Mr Miacca is an English folktale of the type, where adults tell stories of imaginary beings to frighten children into being good. In the story, a boy does something wrong twice and finds himself about to be cooked for Mr Miacca’s dinner. He gets away the first time by tricking Mrs Miacca, but the second time Mr Miacca has other ideas.
English Learner Vocabulary Help
General Comments on the Story
Our source for Mr Miacca was a children’s book called English Fairy Stories by Australian folktale collector Joseph Jacobs, first published in 1890. The book can be downloaded in various e-book forms from Project Gutenberg here. An audiobook is available from Librivox here.
Jacobs collected many of his stories by interviewing people about folktales they had heard as a child. He wrote that this one came from a woman who’s mother had told it to her more than 40 years earlier. He admits to changing the ending of the story. In the original, the boy liked to carve wood and just happened to have a carved wooden leg in his pocket. Jacobs thought that this was too much of a coincidence, even for a folk-tale. However, I am not sure that his ending is any more believable. It also seems that Mr Miacca wasn’t just a bad guy. As well as punishing bad children by eating them, he is said to have rewarded good children by leaving gifts. The woman who told Jacobs the story remembered a time in her childhood when she thought she saw Mr. Miacca (in the form of a passing shadow) after he had left her such a gift.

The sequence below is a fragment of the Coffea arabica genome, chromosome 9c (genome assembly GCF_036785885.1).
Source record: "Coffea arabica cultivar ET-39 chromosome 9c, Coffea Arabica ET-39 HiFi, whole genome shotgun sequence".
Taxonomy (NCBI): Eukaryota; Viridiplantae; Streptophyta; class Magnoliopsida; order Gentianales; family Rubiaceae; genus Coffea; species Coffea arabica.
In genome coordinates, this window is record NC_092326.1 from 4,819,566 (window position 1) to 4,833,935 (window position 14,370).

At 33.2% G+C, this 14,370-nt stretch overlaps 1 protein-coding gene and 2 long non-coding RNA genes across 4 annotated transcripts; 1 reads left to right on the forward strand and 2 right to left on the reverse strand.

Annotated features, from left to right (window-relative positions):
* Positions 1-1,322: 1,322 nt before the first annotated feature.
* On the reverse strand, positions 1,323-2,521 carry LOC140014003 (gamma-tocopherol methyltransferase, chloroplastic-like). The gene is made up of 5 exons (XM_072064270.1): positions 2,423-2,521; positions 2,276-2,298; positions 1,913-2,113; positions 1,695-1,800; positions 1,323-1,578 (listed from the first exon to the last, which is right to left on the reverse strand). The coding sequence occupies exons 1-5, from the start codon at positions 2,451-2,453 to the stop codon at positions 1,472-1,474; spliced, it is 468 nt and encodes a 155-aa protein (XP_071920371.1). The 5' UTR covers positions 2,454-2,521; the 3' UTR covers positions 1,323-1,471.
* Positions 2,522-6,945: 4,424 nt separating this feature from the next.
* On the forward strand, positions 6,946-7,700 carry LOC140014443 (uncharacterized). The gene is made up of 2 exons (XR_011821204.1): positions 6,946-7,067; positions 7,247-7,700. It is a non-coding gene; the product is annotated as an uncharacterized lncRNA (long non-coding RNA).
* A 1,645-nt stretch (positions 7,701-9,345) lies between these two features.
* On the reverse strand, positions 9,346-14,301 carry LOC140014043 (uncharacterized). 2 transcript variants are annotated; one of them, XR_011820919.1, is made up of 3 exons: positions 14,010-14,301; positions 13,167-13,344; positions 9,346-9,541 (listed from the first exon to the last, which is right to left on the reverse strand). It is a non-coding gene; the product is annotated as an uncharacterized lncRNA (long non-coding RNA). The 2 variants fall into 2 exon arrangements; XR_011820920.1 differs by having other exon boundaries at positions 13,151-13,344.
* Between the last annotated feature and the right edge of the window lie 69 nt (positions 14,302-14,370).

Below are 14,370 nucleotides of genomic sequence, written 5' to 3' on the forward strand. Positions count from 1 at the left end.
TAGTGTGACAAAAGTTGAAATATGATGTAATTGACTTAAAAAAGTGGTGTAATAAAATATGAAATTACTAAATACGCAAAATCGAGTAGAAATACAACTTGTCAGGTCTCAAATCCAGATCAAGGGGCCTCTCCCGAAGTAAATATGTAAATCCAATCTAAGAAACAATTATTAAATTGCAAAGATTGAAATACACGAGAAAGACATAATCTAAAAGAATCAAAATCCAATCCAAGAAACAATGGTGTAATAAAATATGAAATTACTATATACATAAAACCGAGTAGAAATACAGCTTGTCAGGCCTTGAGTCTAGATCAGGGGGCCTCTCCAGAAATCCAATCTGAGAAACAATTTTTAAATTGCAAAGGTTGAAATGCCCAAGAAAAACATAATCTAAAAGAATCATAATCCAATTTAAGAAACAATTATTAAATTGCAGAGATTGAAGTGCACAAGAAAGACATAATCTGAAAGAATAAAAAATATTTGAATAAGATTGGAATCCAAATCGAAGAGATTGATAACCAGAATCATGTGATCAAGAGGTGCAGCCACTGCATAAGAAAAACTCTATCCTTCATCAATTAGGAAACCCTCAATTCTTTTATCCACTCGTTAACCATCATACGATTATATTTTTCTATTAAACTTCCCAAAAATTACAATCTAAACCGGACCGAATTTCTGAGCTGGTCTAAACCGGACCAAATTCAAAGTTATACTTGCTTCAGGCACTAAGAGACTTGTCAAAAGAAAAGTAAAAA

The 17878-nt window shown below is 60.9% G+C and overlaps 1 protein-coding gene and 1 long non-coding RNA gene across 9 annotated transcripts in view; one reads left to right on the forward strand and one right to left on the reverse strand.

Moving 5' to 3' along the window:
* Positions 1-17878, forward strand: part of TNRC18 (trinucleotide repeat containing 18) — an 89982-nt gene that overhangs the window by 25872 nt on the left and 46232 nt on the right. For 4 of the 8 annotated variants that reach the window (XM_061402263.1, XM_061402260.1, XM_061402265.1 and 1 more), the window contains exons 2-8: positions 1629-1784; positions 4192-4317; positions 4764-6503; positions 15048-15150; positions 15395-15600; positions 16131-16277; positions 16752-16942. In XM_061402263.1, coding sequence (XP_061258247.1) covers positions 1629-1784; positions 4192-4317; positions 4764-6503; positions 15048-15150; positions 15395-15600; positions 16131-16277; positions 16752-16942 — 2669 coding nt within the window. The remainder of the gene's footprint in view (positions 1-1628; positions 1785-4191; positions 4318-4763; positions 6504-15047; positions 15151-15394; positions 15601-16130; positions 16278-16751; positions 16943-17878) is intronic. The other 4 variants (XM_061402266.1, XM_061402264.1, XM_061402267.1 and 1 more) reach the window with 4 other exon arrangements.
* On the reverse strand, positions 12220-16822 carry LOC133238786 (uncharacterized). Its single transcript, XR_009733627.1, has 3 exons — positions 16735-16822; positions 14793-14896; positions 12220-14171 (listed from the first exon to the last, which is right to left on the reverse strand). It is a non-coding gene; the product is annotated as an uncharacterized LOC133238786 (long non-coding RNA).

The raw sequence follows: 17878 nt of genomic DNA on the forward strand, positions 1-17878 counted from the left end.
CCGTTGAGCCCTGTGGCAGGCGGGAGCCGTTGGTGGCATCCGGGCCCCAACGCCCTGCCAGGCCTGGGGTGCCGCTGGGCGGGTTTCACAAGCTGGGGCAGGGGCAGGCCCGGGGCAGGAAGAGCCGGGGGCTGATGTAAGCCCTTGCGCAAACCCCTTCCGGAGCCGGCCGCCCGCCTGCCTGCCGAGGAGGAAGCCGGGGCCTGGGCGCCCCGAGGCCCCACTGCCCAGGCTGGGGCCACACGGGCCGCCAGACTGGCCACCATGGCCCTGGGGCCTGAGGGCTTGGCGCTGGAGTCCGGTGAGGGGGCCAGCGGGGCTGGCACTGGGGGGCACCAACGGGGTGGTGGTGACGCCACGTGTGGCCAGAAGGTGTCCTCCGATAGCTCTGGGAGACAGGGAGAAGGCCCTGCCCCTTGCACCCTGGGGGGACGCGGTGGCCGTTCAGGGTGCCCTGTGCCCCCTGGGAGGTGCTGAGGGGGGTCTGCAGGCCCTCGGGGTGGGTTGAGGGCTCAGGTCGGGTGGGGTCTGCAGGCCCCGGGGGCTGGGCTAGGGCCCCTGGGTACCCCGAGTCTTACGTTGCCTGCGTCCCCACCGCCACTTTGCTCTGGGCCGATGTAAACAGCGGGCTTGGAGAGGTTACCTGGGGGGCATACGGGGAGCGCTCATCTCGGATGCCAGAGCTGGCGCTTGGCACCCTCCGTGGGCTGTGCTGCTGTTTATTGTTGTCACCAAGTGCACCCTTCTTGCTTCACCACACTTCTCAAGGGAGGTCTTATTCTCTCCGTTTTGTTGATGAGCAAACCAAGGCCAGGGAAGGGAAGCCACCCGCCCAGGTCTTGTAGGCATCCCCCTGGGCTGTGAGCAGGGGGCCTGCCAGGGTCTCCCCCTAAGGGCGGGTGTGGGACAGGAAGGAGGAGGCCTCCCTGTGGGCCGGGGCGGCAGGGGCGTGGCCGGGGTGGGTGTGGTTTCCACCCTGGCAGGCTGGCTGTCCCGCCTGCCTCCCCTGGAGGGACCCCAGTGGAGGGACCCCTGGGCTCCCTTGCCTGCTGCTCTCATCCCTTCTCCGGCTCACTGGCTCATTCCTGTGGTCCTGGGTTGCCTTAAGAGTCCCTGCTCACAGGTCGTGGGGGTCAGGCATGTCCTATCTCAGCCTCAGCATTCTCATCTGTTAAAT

(n: bogyman pl bogymen) An imaginary monster or bad person, used by adults or older children to frighten bad children into good behavior. 12000
(v: cook, cooks, cooked, cooking) To prepare (food) for eating by using heat. 1000
(n: pot pl pots) A deep, round container that is used in cooking, for holding food, liquids etc, or for growing plants. 2000
(n: taste pl tastes) 1. The sweet, sour, bitter, or salty quality [= flavor] of a thing that you can sense when it is in your mouth. (รสชาติ) 2. A small amount of food or drink that you have in order to see how it tastes. (การชิม) 3. A liking or preference. (ความชอบ) 2000
(prep, conj: until) Up to the time of or when. He was here until one o'clock. I won't know until I get a letter from him. (จนกระทั่ง) 1000
(v: wait, waits, waited, waiting) To remain or stay in the same place or without doing anything. Wait here for two minutes while I go inside. I'm waiting for John. (คอย; รอคอย) 1000